This week I finished reading On Liberty[1. in sending you to GoodReads I realise I might be inadvertently suggesting that the book be purchased from Amazon! For the record, I strongly advocate buying your books from independent booksellers – I got mine from the wonderful Foyles] by Shami Chakrabarti, the scarily impressive Director at Liberty (National Council for Civil Liberties). A book ‘published with a purpose’ if ever there was, it arrives at a time when the UK’s Human Rights Act (HRA) is under threat from its own Government. Considering that it was written in May 2014, Chakrabarti’s prescience on post-election Britain is chilling.
I loved On Liberty, inevitably. Chakrabarti speaks to my own ‘liberal heart’ and reading it re-enthused me about universal human rights in a way I have not felt since being much younger and more idealistic. I cried reading the words quoted from Rachel North[2. p.53-54 (all page numbers refer to the paperback edition)], felt pride at the role my country played in the design of the European Convention on Human Rights (ECHR), and was endlessly “shocked but not surprised”[3. p.129] at the abuse of power and disintegration of our rights by our own representatives. Furthermore, she shone light on some crucial years of political history that I had missed while living outside the UK.
Chakrabarti is refreshing to read for a person of faith – it is surprisingly rare to find those talking about human rights bringing faith into the conversation in a sensitive and nuanced way[4. throughout, but esp. p117 onwards]; just as I expect that the opposite is becoming less frequent as well. Too often ‘religious’ and ‘secular’ viewpoints use human rights to bash each other rather than as a place to come together. I spend much of my working life advocating for more openness to bringing ‘religious values’ into conversations about ‘universal’ principles as a way to communicate better between the two. One of the most effective arguments in support of the HRA is along a similar bent – that the HRA is our indigenous, culturally specific, version of Human Rights. This is even before recalling that the ECHR was written with the explicit influence of British (Conservative, no less) lawyers[5. p.142].
The pages that resonated most with me was a confirmation of my own bias. On Liberty contains echo of my own views on the House of Lords, formulated through similar experience to Chakrabarti’s[6. p. 66 – 69]. She recalls being set questions at University as to whether the House of Lords was a good thing, much as I recall discussions on the topic during my early 20’s. While she argued ‘No’ (“or, for better grades, ‘Hell, No.’“) in written form, I pontificated on the importance of democracy and accountability whenever the topic would arise. She goes on:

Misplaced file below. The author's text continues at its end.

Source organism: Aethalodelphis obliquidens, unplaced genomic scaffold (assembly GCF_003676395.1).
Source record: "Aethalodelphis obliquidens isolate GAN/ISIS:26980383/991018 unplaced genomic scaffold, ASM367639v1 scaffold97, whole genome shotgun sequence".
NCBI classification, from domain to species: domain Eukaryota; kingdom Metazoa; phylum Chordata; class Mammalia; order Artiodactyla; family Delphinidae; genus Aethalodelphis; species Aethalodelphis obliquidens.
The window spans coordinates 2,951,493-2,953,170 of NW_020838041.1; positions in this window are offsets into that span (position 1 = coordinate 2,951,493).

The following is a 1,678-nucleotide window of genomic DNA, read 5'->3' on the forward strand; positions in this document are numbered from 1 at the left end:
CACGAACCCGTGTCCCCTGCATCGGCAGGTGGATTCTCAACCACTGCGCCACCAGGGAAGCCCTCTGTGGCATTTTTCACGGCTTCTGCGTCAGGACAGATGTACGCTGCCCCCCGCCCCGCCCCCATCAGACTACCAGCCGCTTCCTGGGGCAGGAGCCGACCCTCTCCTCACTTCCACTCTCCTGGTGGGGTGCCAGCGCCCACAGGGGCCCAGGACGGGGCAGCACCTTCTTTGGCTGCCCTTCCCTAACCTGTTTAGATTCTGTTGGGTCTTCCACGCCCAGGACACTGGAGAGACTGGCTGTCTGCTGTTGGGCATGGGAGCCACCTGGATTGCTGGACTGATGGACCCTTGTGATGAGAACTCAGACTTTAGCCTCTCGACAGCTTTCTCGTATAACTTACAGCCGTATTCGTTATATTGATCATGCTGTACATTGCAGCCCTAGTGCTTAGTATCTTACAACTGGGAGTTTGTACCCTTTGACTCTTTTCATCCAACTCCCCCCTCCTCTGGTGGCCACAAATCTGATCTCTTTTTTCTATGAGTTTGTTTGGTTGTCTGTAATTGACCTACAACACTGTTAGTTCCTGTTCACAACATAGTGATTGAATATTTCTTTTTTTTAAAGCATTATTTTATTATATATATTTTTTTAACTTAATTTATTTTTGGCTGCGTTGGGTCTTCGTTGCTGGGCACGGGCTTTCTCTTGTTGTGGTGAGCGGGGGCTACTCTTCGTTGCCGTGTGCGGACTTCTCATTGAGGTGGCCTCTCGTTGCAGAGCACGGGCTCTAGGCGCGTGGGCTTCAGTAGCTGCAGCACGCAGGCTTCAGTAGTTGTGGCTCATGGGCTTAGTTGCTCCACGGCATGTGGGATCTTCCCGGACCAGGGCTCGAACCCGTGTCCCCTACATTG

“But I have to say that my last two decades of work at the heart of the UK constitution – both from the inside and the outside – have given me pause for thought. It seems to me now that democracy, like any other piece of fine-tuned machinery, must have both fixed and moving parts… the fixed components – usually in the firm of independent referees or judges of ‘the rules of the game’ – are necessary too. In fact, in the absence of a written constitution and a Supreme Court with strike-down powers, they are vital… In the end, the Lords too have only delaying powers… but in a climate of fear and feverish party politics, such delay… can be important and enough to persuade the elected components of our constitution to think again. And this was precisely what happened with the forty-two-days bill.”[7. p66 – 67]
So too was my experience. I arrived to work in the Houses of Parliament in early 2008, and when I began I was respectful of the Lords, but not convinced. Four years later I left with all the zealousness of a convert – I had seen first-hand the seriousness with which the majority of Lords members took their role, the depth of the scrutiny of legislation, and the time they took to undertake this scrutiny. While this is not to say that the Chamber is without flaws, nor that all Lords are necessarily equal in their commitment, but it was the delay of the Counter Terrorism Bill referred to by Chakrabarti that woke me up to how the Lords act as a needed check on political expediency. Subsequent Government defeats around Identity Cards and Control Orders solidified this view. The system may not be perfect, but currently I cannot see how we can do without it.
The greatest issue we have with protecting Human Rights is learning how to communicate with those that disagree. On Liberty reads as a clarion call for the converted, but also as a missed opportunity. Yes, the personal journey may be the best transmitter of the human rights message when pressed for time, but I had already grown impatient for more philosophical rebuttals to anti-HRA arguments by the time they arrived in Chapter 5.
On Liberty will most likely swell the ranks of Liberty membership and signatories to the Act for the Act campaign, but I doubt that the text will change too many minds in and of itself. Coming to the end of the book I realised that this was what I had been hoping for all along – Mill‘s Essay for the modern day. This is, of course, unfair to Chakrabarti. Hence my reflection On Liberty is that it is a stand for the HRA, for our civil liberties, but also a call for something unintended – a new public philosophy to support these rights. Because support for the principles that underpin them are not as universal as we might hope.
I’m hoping that this is not the last version of On Liberty to come to our attention.